Even if the "Global Britain" roar of the current London government, which is nuclear armament and wants to revive the Victorian maritime trade empire, has become a strong competitor for the rank of the most full-bodied historical nationalism, China under Xi Jinping remains the champion of historical gestures of triumph. Trump's MAGA (Make America Great Again) would be preceded by an incomparably more successful MCGA - if it was a sonorous slogan. “Make China Great Again” does not require, as in the comparable cases of Russia and Turkey, to painstakingly fill up the shambles of lost empires. It is enough, under the wise leadership of the Communist Party, to swing back into the only briefly interrupted normal mode of one's own we-history and to do that,what one has always done for at least two thousand years (more or less): just be "big".

Xi's “Chinese dream”, with which he tries to keep his population permanently electrified, is not a utopian reach for stars that have never been reached (like Mao Tse-tung's “Great Leap Forward” from 1958 to 1961), but a reassuring continuity narrative: After that In many Golden Ages, an even more golden one is almost a foregone conclusion, provided the effort persists.

Anyone who invented paper, porcelain and gunpowder should also make the breakthroughs of the future.

Not to be crushed

Because the self-confidence and self-portrayal of today's China contains so much of a successful past - or a past that has been talked about into a series of successes - there are hotter political reasons to deal with the history of China beyond a cool educational interest in the still exotic: What is the truth about the official legitimacy rhetoric, according to which the Chinese nation has a historically justified right to take up its traditional position as a world political leader again and to eradicate the last traces of suffering of the past - the return of Taiwan would be the next step? And a completely different second question arises: How is the "rise" of China from the low point of the 1970s, which in western remote observation often appears as a puzzling natural event?when it should actually be a colossal test for historical analysis?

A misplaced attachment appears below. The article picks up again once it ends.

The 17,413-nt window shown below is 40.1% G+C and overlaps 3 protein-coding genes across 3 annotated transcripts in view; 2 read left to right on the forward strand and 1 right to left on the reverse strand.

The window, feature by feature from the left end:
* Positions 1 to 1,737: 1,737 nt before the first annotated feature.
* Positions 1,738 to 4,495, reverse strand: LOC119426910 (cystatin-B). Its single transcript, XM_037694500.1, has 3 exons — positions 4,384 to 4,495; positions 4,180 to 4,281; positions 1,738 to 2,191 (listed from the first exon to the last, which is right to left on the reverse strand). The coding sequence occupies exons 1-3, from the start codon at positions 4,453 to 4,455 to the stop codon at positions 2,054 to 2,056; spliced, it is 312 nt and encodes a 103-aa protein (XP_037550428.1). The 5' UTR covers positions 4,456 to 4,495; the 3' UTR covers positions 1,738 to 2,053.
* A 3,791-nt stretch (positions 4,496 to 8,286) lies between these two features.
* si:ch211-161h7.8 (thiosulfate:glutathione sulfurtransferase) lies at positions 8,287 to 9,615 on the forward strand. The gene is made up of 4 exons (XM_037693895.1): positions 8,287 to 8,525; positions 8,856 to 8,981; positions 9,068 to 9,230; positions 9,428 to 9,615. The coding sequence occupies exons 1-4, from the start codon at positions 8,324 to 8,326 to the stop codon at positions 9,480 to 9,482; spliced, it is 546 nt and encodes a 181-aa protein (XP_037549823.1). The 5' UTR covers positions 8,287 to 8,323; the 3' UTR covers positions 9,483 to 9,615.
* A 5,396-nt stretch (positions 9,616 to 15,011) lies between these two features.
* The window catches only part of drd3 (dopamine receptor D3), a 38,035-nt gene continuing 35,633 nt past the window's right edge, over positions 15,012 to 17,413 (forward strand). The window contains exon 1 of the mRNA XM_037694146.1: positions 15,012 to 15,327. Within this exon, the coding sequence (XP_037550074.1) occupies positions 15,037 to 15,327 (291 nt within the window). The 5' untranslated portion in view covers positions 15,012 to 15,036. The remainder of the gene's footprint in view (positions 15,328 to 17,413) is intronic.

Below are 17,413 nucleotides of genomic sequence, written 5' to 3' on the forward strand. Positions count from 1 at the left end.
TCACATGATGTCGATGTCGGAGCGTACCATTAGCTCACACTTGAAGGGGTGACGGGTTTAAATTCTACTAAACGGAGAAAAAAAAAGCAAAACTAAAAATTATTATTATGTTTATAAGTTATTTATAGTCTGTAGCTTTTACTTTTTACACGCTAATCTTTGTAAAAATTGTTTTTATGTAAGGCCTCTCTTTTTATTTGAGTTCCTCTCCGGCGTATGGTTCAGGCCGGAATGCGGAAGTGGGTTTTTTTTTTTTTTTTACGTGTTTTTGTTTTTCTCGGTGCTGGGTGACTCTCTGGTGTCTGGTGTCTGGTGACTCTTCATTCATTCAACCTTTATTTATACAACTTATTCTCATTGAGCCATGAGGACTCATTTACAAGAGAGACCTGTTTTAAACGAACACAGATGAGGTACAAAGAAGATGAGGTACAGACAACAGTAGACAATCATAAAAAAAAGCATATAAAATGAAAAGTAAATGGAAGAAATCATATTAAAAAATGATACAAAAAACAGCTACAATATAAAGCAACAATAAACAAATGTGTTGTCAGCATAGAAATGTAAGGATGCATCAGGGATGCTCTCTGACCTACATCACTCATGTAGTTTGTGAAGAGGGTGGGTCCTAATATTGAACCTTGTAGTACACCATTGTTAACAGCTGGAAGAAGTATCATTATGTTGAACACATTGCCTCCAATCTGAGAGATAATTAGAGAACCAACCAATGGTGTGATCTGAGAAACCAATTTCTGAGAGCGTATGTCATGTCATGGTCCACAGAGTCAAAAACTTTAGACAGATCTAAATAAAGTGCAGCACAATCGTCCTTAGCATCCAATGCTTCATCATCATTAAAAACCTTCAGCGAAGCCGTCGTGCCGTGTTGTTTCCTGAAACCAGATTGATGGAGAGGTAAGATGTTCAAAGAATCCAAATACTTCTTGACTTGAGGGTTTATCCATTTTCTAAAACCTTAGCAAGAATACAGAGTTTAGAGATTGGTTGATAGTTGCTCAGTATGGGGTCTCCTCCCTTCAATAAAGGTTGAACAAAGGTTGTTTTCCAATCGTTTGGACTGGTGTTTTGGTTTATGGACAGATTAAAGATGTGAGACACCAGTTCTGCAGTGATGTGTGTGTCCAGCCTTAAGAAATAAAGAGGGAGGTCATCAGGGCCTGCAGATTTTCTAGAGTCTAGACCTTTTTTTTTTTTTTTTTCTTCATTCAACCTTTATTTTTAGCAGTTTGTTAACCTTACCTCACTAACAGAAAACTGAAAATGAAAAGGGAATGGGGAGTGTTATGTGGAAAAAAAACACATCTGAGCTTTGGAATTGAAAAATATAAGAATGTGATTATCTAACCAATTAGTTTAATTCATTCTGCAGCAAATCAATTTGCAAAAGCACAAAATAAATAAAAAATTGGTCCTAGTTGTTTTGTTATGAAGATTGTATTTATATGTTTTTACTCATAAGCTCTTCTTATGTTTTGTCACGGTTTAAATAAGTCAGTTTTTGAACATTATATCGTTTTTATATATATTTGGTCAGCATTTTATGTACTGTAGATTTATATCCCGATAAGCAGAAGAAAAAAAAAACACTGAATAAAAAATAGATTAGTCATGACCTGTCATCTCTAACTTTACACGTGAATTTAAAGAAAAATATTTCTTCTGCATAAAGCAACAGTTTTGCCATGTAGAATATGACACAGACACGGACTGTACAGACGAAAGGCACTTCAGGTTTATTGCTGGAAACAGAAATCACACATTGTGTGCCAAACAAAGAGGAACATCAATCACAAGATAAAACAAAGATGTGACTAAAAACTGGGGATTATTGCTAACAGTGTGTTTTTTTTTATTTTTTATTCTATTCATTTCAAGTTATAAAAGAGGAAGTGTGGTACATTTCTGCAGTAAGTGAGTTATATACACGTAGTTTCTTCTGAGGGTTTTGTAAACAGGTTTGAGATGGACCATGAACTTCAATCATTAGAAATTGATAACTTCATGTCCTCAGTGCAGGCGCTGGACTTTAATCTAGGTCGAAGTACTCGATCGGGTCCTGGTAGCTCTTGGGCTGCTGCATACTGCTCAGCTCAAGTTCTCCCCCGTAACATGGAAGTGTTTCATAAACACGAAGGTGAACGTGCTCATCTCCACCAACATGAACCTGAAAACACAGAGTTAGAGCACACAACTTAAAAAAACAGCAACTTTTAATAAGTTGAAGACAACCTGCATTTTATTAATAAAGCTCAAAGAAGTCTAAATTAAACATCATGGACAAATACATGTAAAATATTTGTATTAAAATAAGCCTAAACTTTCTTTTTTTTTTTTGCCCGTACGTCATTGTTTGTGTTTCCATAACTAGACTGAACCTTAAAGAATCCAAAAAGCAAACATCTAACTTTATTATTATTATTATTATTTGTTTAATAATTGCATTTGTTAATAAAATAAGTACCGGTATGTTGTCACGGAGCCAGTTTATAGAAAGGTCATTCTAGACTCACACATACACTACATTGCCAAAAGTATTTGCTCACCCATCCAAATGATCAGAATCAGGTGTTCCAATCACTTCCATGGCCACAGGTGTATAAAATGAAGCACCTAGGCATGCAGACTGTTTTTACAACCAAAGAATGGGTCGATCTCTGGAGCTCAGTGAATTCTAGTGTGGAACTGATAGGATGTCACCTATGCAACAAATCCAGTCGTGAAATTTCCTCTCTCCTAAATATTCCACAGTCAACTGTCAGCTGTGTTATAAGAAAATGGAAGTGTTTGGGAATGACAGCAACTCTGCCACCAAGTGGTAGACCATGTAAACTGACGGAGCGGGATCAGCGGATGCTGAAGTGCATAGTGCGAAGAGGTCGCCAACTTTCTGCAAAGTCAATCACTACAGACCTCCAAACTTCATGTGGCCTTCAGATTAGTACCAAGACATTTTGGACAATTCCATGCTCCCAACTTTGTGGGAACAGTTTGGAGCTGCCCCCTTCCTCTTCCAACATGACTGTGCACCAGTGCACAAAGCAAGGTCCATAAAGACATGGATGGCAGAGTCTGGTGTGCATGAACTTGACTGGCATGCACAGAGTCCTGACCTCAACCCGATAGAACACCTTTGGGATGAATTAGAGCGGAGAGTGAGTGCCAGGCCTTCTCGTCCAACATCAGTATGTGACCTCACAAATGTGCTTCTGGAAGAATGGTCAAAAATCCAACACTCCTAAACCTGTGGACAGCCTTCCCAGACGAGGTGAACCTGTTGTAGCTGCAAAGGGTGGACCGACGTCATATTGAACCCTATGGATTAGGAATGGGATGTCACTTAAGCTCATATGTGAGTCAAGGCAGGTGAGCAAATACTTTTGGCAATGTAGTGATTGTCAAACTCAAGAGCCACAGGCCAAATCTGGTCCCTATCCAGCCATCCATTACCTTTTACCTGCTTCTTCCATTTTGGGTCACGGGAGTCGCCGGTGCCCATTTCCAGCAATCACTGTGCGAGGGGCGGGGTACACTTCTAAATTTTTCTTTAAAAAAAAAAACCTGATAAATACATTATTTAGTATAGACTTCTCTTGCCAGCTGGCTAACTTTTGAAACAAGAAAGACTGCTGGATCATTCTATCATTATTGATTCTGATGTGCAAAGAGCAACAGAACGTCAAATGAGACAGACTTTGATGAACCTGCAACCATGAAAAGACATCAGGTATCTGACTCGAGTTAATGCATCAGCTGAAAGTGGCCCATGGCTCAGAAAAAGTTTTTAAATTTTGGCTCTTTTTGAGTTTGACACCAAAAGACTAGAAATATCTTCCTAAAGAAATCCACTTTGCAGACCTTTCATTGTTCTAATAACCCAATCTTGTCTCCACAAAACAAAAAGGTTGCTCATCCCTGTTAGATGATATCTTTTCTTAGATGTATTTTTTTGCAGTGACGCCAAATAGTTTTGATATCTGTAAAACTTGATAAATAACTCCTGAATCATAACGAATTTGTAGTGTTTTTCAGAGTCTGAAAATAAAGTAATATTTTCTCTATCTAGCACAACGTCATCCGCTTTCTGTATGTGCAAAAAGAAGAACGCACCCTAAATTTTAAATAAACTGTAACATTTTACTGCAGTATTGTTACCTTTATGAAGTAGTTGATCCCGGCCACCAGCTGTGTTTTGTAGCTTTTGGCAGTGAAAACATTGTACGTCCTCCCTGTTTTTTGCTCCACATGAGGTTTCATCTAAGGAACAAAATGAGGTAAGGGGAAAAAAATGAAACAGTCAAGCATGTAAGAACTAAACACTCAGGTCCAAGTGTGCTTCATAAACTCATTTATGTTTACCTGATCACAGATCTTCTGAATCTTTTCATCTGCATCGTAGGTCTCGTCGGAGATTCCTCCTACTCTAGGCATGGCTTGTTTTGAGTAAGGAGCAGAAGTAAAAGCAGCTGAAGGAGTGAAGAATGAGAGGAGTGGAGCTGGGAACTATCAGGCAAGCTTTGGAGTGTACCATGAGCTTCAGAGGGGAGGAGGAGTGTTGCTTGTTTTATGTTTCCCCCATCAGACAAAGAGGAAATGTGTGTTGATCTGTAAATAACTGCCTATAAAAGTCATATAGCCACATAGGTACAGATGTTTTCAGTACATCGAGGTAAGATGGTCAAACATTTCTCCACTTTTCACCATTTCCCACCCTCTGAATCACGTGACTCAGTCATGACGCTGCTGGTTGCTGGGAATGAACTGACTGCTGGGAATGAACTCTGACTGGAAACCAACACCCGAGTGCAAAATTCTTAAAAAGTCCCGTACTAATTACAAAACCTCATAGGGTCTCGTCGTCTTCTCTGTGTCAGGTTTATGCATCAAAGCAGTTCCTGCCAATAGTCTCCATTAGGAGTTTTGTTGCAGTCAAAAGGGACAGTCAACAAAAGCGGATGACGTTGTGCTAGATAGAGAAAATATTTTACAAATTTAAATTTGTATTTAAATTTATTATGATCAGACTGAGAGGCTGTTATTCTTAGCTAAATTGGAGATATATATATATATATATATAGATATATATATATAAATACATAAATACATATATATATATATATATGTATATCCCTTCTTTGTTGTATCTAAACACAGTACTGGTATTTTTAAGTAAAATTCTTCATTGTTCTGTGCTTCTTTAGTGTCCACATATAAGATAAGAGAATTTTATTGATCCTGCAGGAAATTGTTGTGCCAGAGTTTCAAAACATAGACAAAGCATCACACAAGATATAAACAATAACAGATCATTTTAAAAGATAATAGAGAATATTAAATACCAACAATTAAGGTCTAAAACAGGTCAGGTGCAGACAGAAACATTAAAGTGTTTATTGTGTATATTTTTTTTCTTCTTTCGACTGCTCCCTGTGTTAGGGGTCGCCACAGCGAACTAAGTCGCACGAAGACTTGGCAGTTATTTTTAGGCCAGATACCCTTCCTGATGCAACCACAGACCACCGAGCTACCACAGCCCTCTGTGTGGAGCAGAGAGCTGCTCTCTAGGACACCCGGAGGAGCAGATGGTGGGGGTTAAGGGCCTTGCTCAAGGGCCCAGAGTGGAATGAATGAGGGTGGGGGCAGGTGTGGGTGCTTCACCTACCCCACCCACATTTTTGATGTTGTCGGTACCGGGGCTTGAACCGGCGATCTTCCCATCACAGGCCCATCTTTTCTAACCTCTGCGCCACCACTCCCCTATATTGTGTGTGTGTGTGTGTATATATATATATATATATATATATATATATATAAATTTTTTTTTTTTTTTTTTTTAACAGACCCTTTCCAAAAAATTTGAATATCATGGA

Michael Schuman's book is a history of China from the beginnings to the present, a “Chinese world history”, however, only in the undemanding sense that special attention is paid to the warlike and civil external relations of the various imperial dynasties.

Answers to both questions can be expected from such an ambitious book.

Two tentative caveats

Unfortunately, almost nothing is learned about the causes of the rise of China. There it remains with the correct, but by no means sufficient, indication that in 1978 and in the years thereafter, the then supreme ruler Deng Xiaoping made a series of decisions that were both correct and momentous: one of the “decisive junctures in human history”. But where, for example, the potential came from, which Deng's visionary pragmatism unleashed in an unimaginably productive way, the author is silent, who is only fleetingly interested in society, the economy and the environment. Instead, he serves up a historical-philosophical cliché: Today the “recurring cycle of Chinese world history” is confirmed. In other words: China cannot be crushed,after each setback, a more magnificent phoenix rises from the ashes. The Wall Street Journal's longtime Asia correspondent would have expected more contemporary diagnostic acumen.